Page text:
09 Jul So What is Operation Groundswell Exactly?
Posted at 14:45h in West AfricaWritten by Jangwon Park, 2014 West Africa Grassroots Education. So what has Operation Groundswell done for me in the past 6 weeks? More fundamentally, what is OG to begin with? As the final and overall reflection of the 2014 OG West Africa Grassroots Education program, I come back to this simple question in an attempt to answer it clearly, which will naturally unwrap the story of my 40-day journey in Ghana and Togo. So here it goes… In the beginning, there was the “insanity”. It hit me much faster than I imagined when the first step out of my flight in Accra was greeted by the incomparable heat and humidity of the great capital. And yes, I believed that I finally set foot on a land so distant and so foreign. Into the town I went where I confronted the core of the city; it bustled and boiled with people, cars, honking taxis, stinky gutters, aggressive Ghanaian street sellers, tro-tros (mini-buses) that barely missed hitting me on my elbows, markets selling fruits, vegetables, biscuits, sunglasses, leather belts, jerseys, jeans, flip-flops, toothpastes, shampoos, and numerous other items… and finally, the locals yelling “China” after me as I walked by (I am Korean). In such large cultural centres like Accra or Kumasi, all of these at once was too overwhelming and I did not know where or how to begin digesting this new culture and way of living. Quite contrary to the insanity that the city life presented to me, I discovered beauty and serenity in the corners of the countries. The rich forests and mountains on our 3-day hike from Togo to Ghana, the isolated community of Wli Todzi in the mountains by the East border, the astounding Wli Waterfalls in the Volta Region, the unexpected adventure to the cave in Kuma Adame, the inviting hearts of the boys at the Horizons Children’s Centre (HCC) in Sandema, the majestic Lake Bosomtwe in Kumasi, and the simply magical scenery of Princess Town seen from the German castle are just some examples of the beauties and wonders of Ghana and Togo. I will also never forget the breathtaking starry night sky of the Maranatha Beach in Ada Foah on our third day. Totally mind-blasting!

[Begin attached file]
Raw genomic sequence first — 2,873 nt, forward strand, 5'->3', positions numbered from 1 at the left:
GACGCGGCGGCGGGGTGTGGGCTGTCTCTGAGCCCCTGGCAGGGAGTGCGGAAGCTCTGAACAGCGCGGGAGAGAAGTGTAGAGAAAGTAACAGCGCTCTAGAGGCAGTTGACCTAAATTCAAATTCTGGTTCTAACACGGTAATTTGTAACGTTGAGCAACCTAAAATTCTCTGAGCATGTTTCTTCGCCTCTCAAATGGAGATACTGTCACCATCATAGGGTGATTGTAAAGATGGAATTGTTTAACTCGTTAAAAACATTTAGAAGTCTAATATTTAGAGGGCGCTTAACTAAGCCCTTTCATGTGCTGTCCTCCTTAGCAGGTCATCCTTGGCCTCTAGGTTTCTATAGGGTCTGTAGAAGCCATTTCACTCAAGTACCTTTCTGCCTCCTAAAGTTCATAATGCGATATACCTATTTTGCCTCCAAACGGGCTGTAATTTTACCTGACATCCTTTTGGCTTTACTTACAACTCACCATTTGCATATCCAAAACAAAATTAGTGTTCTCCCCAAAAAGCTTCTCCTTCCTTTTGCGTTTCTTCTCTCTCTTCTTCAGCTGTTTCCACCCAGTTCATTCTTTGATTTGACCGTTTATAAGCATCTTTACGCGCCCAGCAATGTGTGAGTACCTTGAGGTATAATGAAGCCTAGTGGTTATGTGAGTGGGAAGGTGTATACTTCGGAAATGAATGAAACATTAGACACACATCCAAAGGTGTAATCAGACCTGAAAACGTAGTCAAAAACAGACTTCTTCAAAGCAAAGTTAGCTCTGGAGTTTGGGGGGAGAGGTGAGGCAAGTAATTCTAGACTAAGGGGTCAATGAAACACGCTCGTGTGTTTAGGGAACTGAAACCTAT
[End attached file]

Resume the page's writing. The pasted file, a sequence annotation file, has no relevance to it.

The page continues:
Then there was the enlightenment throughout the journey. There were the people – the most pure-hearted and remarkable men I have ever witnessed in my 20 years. Yaw of Wli Todzi whose great love for his community enables him to complete the first local health clinic in his village; Yaw of Kadema who, despite his need to depend on others for help in every daily activity such as dressing, runs the school to teach English to the village’s little children; Gilbert of the Sandema Disability Centre who firmly believes that his physical disabilities which forced him into his tricycle for life will never hinder him from realizing his dream of serving other disabled people to realize theirs; Joe from HCC who spends his days and nights assisting and caring for the boys and girls with no families or from vulnerable families so that they may grow up to be good contributors of society…
Every time I see these people, I am amazed by the degree of genuineness that their expressions radiate and how humble and grateful they are. As such, I return home with an unexpected gift and learning that I could have never imagined on the first day of this program. So after all this… what exactly is OG? What is it all about? I believe that OG is about the introduction to the local culture and the nature of the traveled countries. I believe it is about the self-growth and learning which are fostered by the in-depth and honest reflections and discussions (we call them “hoopla” or “poola”). Above all, however, I believe OG is the absolute beginning – this experience has empowered me to continue to ponder about the things that my eyes saw, my ears heard, and my heart felt so that the real volunteer and contributions begin once I go back home. Last but certainly not the least, OG is the medium for a “chemical reaction”; it realizes and catalyzes change. However, this now I believe is not so much in the traveled country itself as I had first thought, as it is in the traveler himself…myself! So thank you Operation Groundswell for the marvelous opportunity. I will not forget this journey for the rest of my life. Jangwon Park 2014 West Africa Grassroots Education